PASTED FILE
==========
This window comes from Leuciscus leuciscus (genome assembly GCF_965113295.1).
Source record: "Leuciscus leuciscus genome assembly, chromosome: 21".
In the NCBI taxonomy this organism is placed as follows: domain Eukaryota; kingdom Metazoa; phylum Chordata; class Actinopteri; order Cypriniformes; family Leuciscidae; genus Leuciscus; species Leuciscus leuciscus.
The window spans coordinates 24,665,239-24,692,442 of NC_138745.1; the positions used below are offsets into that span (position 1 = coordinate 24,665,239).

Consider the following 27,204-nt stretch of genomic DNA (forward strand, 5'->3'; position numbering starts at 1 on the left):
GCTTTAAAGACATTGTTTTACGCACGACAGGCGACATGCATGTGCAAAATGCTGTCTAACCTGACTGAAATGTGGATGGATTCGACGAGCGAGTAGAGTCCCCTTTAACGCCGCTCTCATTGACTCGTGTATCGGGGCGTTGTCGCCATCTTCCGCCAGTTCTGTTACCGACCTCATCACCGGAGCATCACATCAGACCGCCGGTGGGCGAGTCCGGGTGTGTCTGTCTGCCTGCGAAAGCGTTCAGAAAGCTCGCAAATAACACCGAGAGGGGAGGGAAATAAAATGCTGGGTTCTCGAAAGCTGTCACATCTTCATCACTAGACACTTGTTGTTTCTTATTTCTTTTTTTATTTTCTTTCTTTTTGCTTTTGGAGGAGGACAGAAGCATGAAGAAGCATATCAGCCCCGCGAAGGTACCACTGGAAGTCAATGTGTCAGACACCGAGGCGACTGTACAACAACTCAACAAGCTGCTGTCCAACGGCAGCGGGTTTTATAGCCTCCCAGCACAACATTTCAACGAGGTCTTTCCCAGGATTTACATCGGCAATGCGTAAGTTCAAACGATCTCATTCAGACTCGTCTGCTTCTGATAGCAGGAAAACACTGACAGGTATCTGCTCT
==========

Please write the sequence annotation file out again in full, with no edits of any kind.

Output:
This window comes from Leuciscus leuciscus (genome assembly GCF_965113295.1).
Source record: "Leuciscus leuciscus genome assembly, chromosome: 21".
In the NCBI taxonomy this organism is placed as follows: domain Eukaryota; kingdom Metazoa; phylum Chordata; class Actinopteri; order Cypriniformes; family Leuciscidae; genus Leuciscus; species Leuciscus leuciscus.
The window spans coordinates 24,665,239-24,692,442 of NC_138745.1; the positions used below are offsets into that span (position 1 = coordinate 24,665,239).

Consider the following 27,204-nt stretch of genomic DNA (forward strand, 5'->3'; position numbering starts at 1 on the left):
GCTTTAAAGACATTGTTTTACGCACGACAGGCGACATGCATGTGCAAAATGCTGTCTAACCTGACTGAAATGTGGATGGATTCGACGAGCGAGTAGAGTCCCCTTTAACGCCGCTCTCATTGACTCGTGTATCGGGGCGTTGTCGCCATCTTCCGCCAGTTCTGTTACCGACCTCATCACCGGAGCATCACATCAGACCGCCGGTGGGCGAGTCCGGGTGTGTCTGTCTGCCTGCGAAAGCGTTCAGAAAGCTCGCAAATAACACCGAGAGGGGAGGGAAATAAAATGCTGGGTTCTCGAAAGCTGTCACATCTTCATCACTAGACACTTGTTGTTTCTTATTTCTTTTTTTATTTTCTTTCTTTTTGCTTTTGGAGGAGGACAGAAGCATGAAGAAGCATATCAGCCCCGCGAAGGTACCACTGGAAGTCAATGTGTCAGACACCGAGGCGACTGTACAACAACTCAACAAGCTGCTGTCCAACGGCAGCGGGTTTTATAGCCTCCCAGCACAACATTTCAACGAGGTCTTTCCCAGGATTTACATCGGCAATGCGTAAGTTCAAACGATCTCATTCAGACTCGTCTGCTTCTGATAGCAGGAAAACACTGACAGGTATCTGCTCT